New Group Looks to Raise the Profile of Bicycling

With National Bicycle Month underway, a new group of cyclists and pedestrians in Chelsea are looking to create momentum and visibility on safety issues for those that aren’t using vehicles.

The Chelsea Bike and Pedestrian Committee has formed over the winter and got things rolling with their first community bike ride on May 8. Now, they said they would continue those rides every Weds. evening at 6 p.m.

Resident Asad Rahman, an avid cyclist who commutes to Boston daily from his Broadway home, has been involved in biking safety issues for a number of years and said he worked with City Planners to try to get more of a community built around bicycling and walking.

While he thought it might take some time, surprisingly the movement has grown quickly and they are already planning their first event and several events beyond that.

“More than ever, I think Chelsea is at a crossroads to put people and bicycles first instead of cars,” he said. “We’re a City with five or six street lights and several thousand people and cars go very, very fast. We hope we can shift the paradigm that people come first and cars come second…Right now we have a passionate group of people in Chelsea, and we’ll ride around town on May 8th for about a half-hour and then have a social time to continue building this community.”

With the help of the City and MassBike, the Committee is planning several events such as a Bike Repair workshops and a bike rodeo – this coming at future City events like Fiesta Verano and the Night Markets.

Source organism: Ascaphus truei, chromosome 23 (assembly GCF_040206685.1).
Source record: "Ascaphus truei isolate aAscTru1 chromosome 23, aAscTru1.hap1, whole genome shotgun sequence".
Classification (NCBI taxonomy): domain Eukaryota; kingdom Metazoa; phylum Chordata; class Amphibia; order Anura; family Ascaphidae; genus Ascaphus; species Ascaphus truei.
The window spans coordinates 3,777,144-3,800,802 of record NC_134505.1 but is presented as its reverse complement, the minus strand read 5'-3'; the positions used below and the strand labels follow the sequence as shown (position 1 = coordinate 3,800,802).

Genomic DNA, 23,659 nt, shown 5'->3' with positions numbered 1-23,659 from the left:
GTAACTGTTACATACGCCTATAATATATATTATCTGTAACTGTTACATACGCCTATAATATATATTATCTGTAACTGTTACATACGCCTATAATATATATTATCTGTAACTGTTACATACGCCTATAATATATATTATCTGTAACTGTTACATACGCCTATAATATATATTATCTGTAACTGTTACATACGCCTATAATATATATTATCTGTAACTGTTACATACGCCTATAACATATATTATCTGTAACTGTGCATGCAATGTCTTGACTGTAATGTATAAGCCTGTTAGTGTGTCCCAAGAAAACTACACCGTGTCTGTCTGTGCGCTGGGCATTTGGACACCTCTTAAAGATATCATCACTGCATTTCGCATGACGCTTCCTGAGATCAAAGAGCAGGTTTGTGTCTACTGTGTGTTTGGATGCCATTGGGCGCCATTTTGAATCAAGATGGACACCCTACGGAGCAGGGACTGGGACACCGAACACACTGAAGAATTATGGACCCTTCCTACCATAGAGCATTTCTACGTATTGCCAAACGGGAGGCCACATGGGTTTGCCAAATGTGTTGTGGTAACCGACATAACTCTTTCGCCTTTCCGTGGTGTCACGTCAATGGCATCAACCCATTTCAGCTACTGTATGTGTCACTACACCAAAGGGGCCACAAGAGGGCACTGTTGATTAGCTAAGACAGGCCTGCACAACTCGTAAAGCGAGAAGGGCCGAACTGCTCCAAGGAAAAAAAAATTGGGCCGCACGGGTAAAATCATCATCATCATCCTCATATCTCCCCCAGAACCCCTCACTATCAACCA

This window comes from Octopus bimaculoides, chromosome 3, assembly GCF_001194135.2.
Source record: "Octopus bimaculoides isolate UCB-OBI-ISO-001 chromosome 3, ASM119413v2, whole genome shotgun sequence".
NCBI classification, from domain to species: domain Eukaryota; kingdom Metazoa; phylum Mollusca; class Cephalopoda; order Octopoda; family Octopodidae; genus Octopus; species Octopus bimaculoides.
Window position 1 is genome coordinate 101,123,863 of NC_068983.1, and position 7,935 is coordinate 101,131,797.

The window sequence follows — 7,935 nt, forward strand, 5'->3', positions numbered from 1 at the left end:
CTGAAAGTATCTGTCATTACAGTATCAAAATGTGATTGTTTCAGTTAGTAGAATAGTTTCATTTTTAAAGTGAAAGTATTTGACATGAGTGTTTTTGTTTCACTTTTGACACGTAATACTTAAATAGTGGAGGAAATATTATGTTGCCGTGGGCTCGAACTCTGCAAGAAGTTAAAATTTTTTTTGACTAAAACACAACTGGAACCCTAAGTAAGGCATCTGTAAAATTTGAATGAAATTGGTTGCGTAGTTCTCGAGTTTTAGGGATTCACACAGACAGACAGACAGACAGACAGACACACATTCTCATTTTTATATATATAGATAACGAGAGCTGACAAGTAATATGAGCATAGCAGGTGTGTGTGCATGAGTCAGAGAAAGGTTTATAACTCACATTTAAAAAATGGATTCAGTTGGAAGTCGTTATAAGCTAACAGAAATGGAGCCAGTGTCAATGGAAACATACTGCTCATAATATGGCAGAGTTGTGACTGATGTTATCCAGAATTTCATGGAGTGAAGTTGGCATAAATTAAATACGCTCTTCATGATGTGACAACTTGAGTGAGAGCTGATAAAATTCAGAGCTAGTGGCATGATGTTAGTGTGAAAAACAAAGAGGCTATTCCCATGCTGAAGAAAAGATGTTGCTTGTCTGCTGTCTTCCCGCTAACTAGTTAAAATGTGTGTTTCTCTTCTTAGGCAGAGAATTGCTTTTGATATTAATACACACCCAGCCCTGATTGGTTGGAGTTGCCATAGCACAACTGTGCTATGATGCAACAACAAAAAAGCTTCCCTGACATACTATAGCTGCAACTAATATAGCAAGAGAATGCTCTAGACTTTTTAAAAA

The group is on Facebook at BikeWalkChelsea, and anyone interested in joining them can show up at City Hall 6 p.m. on May 8.

The Vision for the Committee includes:

•To advance cycling and walking as leading modes of transportation in order to promote the health, wealth, and quality of life for Chelsea residents.

The Mission of the Committee is:

•To establish safe, interconnected, and enjoyable infrastructure in Chelsea for cycling and walking, through strategy with the Planning and Development department, resident education on practical use, and community engagement to build awareness and enthusiasm.

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New Group Looks to Raise the Profile of Bicycling, Pedestrian Issues

With National Bicycle Month underway, a new group of cyclists and pedestrians in Chelsea are looking to create momentum and visibility on safety issues for those that aren’t using vehicles.

The Chelsea Bike and Pedestrian Committee has formed over the winter and is looking to get things rolling with their first community bike ride on May 8 at 6 p.m.